Lynch weighs in on encryption debate

Lynch weighs in on encryption debate
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Attorney General Loretta Lynch is calling for an “open dialogue” between technology firms and law enforcement, groups currently locked in a battle over encryption.

“That's how we move closer to our shared goal of ensuring that as the American people reap the benefits of innovation, they continue to enjoy the full protection of the law," Lynch will say in prepared remarks to be delivered at the RSA Conference in San Francisco on Tuesday, according to The Associated Press.

Her remarks come as Apple is resisting a federal court order compelling it to help the FBI unlock the iPhone of one of the San Bernardino shooters. The case, which has sharply divided lawmakers and advocacy groups, is the culmination of a long-running dispute between law enforcement and tech.

The FBI and law enforcement officials have long warned that extremists are increasingly using encrypted platforms to “go dark” and hide their plans from authorities. They are calling on tech companies to provide investigators with guaranteed access to secure data.

But the tech industry and privacy advocates have resisted. They insist such guarantees would create “backdoors,” or security vulnerabilities, that hackers and spies could exploit.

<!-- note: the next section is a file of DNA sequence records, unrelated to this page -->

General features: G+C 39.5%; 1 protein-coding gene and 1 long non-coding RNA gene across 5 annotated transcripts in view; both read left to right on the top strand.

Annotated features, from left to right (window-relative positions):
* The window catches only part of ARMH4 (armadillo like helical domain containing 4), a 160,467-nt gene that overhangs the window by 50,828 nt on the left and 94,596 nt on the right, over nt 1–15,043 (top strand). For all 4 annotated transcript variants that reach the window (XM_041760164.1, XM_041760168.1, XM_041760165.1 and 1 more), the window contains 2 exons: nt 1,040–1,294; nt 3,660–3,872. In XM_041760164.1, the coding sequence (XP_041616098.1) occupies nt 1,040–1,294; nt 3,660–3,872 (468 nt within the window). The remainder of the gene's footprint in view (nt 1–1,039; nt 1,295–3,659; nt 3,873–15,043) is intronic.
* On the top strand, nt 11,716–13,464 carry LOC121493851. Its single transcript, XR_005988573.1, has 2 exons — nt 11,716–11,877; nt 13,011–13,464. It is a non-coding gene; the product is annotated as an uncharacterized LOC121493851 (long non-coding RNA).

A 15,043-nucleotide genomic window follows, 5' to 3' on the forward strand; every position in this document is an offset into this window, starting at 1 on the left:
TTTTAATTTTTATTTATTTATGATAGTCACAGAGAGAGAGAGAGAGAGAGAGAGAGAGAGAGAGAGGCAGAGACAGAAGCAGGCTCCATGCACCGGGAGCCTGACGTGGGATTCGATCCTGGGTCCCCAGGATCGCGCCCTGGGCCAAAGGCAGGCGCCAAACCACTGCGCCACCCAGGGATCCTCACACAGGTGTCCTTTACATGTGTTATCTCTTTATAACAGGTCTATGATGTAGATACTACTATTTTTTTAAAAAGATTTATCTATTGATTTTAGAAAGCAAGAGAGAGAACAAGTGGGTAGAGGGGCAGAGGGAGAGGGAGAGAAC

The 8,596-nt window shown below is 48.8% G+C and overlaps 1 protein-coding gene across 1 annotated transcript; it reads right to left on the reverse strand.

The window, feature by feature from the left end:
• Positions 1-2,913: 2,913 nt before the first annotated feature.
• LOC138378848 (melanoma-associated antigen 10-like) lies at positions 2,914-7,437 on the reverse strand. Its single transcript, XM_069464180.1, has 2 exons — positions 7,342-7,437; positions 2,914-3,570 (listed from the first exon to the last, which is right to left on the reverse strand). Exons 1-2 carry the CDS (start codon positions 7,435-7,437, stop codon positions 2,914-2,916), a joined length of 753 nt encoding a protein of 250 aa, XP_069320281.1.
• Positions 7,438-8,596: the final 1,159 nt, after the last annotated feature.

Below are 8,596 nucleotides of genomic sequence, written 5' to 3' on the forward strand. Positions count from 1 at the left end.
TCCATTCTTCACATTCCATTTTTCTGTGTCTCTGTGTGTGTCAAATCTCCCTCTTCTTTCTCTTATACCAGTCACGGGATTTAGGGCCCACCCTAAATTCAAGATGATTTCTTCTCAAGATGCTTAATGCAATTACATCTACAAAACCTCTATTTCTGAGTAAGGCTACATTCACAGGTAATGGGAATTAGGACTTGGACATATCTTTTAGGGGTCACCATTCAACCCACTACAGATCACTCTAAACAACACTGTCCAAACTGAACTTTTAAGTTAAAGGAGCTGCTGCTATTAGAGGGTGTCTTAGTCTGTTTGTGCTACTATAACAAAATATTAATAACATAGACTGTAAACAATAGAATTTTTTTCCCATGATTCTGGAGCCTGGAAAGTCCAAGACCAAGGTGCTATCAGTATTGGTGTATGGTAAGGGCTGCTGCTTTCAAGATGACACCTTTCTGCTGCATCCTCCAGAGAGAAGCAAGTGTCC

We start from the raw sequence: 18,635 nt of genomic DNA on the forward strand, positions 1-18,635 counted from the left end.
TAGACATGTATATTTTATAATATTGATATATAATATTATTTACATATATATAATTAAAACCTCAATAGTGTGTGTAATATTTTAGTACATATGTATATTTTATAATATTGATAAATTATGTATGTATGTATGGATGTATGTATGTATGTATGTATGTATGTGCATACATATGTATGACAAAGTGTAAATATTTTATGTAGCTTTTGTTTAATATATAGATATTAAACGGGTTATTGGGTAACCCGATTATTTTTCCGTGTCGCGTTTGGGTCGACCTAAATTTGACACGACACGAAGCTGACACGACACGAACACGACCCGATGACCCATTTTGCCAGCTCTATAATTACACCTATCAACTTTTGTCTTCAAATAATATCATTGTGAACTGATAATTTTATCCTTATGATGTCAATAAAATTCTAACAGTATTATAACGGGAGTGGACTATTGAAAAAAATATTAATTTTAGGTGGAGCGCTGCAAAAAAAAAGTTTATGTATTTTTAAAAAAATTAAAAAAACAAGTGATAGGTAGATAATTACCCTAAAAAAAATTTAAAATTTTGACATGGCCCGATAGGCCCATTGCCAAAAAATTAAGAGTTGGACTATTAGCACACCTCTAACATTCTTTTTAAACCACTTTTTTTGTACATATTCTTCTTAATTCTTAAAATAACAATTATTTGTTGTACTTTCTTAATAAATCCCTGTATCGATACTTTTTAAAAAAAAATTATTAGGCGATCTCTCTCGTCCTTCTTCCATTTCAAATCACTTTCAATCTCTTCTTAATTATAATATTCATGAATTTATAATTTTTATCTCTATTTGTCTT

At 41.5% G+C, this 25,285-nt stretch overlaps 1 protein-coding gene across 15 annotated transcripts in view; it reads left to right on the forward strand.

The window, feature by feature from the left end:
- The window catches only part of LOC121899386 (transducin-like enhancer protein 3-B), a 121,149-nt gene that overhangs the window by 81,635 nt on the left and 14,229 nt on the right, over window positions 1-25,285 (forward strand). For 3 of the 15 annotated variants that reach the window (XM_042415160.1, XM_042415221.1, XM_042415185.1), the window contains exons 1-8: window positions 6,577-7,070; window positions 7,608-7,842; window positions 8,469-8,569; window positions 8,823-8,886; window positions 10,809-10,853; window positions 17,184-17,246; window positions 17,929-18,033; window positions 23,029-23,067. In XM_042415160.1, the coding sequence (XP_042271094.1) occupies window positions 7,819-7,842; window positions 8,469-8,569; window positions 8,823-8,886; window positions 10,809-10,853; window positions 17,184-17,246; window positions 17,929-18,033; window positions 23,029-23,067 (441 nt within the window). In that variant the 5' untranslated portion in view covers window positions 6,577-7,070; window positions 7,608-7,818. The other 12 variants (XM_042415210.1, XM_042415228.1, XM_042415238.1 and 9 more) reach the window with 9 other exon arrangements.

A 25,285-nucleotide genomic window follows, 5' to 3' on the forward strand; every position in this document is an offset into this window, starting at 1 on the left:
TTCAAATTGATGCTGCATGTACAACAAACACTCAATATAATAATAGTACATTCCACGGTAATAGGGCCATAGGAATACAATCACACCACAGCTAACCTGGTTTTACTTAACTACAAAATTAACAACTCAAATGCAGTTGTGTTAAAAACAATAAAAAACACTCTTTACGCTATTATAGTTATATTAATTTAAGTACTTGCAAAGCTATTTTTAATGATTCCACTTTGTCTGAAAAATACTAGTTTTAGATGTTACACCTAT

Lynch on Tuesday will echo FBI Director James B. Comey, who has frequently stressed that the consequences of locking authorities out of devices — even when they have the proper warrant — are a danger to public safety.

“As recent events have made clear, the stakes aren't theoretical; they bear directly upon our public safety and our national security," Lynch will say.

The Justice Department earlier this month filed a motion to force Apple to comply with the court order set by a California judge, faulting the tech giant for refusing to "assist the effort to investigate" the December attack, which killed 14.

Lynch’s remarks come the same afternoon as both Comey and Apple’s senior counsel are scheduled to testify before the House Judiciary Committee on the subject of encryption.

On Monday afternoon, Apple scored a win in the overall debate when a federal magistrate in Brooklyn ruled that the Justice Department cannot force Apple to help unlock an iPhone in a separate, routine drug case. The decision does not set a binding precedent, but the company believes that it bears a persuasive similarity to the case involving the San Bernardino shooter’s phone — the government was attempting to use the same law to compel Apple to unlock the phones in both court orders.

According to U.S. Magistrate Judge James Orenstein, none of the factors he considered in the New York case “justifies imposing on Apple the obligation to assist the government's investigation against its will.”